Brisbane outfit DZ Deathrays have had an upward trajectory in the last ten years since …
SKILLET w/, Red Gazelle & RedHook
Big Top, Luna Park, Sydney
Thursday 15th November, 2018
There was pushing, there was shoving, there was an unexpected healthy mass of music fans swarming the grounds of Sydney’s Luna Park last night, as hard rock fans gathered to witness Skillet in their first Aussie tour in seven years. It’s been quite the seven years for the Tennessee outfit, and the proof was in the performance.
Before the night’s headliners the crowd were seeing red–literally. Sydney’s own RedHook took to the stage to warm the audience up with fiery riffs and grinding rhythms, frontwoman Emmy Mack commanding the stage with a cruel beauty and unabashed delivery. Definitely ones to watch.
Following in a different shade of red, the Tool-esque vibe of Red Gazelle was a bit of take it or leave it. Sure they’ve got a great sound, impressive vocals, riveting riffs, but you found your attention waning some. Write a different song, Red Gazelle, you’ve got the tools.
Ah, Skillet, Skillet, Skillet … Do not be fooled by the moniker that follows them, these guys can rock! Bursting onto the stage amid a clash of lights and a deep bass drone, Skillet opened with their crash-hot song Invincible, rolling on the throttle for a high speed performance and a ceaseless energy that was almost impossible for the audience to match.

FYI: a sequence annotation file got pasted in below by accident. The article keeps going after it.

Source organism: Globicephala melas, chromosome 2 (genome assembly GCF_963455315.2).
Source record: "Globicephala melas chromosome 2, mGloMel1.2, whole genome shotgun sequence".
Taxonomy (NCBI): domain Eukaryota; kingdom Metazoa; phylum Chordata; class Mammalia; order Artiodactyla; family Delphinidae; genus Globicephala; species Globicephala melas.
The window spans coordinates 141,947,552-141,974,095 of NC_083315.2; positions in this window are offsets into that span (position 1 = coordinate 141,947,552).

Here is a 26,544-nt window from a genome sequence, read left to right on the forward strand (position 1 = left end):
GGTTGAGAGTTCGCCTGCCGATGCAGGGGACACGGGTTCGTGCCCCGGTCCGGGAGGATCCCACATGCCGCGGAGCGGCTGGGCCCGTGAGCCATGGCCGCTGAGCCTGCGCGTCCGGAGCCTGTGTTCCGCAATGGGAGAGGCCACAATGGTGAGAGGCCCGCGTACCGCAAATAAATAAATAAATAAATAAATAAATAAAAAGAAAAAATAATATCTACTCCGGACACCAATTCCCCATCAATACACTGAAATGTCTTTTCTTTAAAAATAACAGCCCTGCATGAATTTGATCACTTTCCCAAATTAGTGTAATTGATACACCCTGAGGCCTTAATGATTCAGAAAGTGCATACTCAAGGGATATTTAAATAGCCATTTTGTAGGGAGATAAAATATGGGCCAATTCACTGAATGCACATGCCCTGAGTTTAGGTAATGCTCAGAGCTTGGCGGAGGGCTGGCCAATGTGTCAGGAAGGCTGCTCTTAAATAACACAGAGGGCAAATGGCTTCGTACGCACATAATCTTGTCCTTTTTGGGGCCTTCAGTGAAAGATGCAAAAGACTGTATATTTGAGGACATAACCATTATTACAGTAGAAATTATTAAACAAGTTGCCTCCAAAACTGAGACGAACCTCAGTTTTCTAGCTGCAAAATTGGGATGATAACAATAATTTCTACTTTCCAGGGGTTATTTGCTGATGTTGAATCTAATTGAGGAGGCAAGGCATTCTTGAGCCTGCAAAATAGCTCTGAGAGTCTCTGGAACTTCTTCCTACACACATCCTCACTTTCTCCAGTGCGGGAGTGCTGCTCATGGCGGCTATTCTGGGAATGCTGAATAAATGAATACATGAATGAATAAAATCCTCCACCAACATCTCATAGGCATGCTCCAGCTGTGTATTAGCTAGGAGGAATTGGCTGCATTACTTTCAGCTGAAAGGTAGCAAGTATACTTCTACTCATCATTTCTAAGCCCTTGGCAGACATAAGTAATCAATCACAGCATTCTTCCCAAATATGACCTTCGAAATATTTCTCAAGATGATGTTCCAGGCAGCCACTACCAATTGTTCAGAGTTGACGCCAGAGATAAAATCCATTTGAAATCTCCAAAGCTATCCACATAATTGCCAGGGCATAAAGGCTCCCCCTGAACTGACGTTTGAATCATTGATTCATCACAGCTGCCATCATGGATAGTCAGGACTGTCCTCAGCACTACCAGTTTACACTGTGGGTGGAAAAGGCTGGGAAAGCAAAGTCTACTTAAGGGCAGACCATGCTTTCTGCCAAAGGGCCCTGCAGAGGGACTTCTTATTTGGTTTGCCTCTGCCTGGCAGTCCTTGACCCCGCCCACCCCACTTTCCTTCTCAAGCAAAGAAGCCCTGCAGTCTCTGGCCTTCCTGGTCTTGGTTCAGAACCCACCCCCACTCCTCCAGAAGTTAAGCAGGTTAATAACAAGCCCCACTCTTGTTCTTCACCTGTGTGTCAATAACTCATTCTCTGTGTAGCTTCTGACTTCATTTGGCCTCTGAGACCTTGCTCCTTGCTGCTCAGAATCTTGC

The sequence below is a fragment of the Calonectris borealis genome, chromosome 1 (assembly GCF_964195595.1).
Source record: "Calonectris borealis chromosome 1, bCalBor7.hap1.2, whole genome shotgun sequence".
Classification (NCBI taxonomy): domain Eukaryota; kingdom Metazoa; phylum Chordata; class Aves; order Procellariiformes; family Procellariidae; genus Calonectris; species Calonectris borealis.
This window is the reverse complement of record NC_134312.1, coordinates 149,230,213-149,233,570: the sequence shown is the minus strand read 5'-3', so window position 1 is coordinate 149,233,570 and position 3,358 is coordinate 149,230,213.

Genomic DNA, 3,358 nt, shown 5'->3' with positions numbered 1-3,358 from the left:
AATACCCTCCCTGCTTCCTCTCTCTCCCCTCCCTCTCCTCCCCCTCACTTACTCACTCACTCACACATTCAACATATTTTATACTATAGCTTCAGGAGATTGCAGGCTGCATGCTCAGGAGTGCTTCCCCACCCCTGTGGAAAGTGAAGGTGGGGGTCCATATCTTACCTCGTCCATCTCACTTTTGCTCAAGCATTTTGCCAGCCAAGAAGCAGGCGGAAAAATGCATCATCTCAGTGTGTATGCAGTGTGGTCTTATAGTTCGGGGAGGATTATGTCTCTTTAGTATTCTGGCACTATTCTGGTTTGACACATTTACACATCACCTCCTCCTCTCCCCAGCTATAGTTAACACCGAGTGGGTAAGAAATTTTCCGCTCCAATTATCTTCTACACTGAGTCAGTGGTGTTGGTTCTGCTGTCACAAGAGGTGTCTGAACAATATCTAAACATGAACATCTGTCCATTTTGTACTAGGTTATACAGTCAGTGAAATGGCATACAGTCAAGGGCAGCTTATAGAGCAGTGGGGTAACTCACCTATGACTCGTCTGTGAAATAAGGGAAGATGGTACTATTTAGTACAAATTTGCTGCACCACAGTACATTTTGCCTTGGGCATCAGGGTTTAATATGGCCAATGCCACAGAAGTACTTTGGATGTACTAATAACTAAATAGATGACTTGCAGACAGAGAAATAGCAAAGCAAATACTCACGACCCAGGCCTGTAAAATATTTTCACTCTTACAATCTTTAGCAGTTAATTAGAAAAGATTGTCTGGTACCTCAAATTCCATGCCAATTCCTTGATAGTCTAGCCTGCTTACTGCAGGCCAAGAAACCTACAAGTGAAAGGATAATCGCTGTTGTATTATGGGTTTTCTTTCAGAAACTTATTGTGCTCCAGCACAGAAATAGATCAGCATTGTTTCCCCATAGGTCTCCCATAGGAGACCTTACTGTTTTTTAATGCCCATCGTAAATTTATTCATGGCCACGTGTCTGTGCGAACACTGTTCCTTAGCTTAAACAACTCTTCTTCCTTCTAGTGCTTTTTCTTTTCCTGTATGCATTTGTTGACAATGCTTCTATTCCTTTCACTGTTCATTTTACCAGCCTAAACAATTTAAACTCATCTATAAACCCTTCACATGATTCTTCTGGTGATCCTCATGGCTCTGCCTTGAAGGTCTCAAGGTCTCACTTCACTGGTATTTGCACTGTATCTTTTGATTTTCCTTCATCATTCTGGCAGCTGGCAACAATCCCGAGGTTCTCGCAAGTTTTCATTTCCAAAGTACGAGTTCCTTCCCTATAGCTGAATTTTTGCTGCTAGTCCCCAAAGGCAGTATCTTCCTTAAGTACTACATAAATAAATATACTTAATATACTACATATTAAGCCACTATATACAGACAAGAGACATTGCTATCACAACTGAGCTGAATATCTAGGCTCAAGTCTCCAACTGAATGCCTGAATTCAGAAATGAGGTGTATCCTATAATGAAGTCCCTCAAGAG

But match they did.
For many in the crowd, after a little investigation from frontman John Cooper amid one of his many breaks to interact breathlessly with his audience, this was the first time many had experienced Skillet live. And yet the way people danced and cheered to massive bangers like Sick Of It and Rise, you’d believe this wasn’t a seasoned collection of Skillet fans. Skillet have a command over their stage and their audience like you’ve not seen before. The sound, the spirit, the sheer power that hits you in the chest when you see arms waving back in time with the beat of Lions is incredible–that song in particular is truly inspiring as it is, but that interaction between fan, band, and the stranger stood next to you that Skillet can entice? Breathtaking.
Drummer and backing vocalist Jen Ledger divvied her time on stage between pummelling her kit and dancing across the stage to sing alongside Cooper, all cuteness and light and clearly overjoyed to see fans singing back at her. Guitarists Korey Cooper and Seth Morrison stood as pillars that rock either side of the stage, completely immersed in the colossal task of giving the fans melodies they could rock to and ultimately, they delivered. And while you might be fooled by the Christian rock label that has followed Skillet across their 22-year tenure (yes, they’ve been around that long), there’s an even bigger message to take away from the furious riffs and pummelling rhythms. Unity.
Doesn’t matter if you’re black, white, straight, queer, girl, guy, or other, the greatest message Skillet bring to their shows is one of unity. United in beautiful, heavy rock ‘n’ roll, Skillet brought love to their fans and had it reciprocated a thousand times over in a surprisingly exhilarating evening that, at the closing of Rebirthing and encore number The Resistance, many were clearly sorry had to end.
Catch Skillet on the remaining dates:
Sat 17 November // Eatons Hill Hotel // Brisbane
Sun 18 Nov // Forum Melbourne // Melbourne
Mon 19 Nov // HQ // Adelaide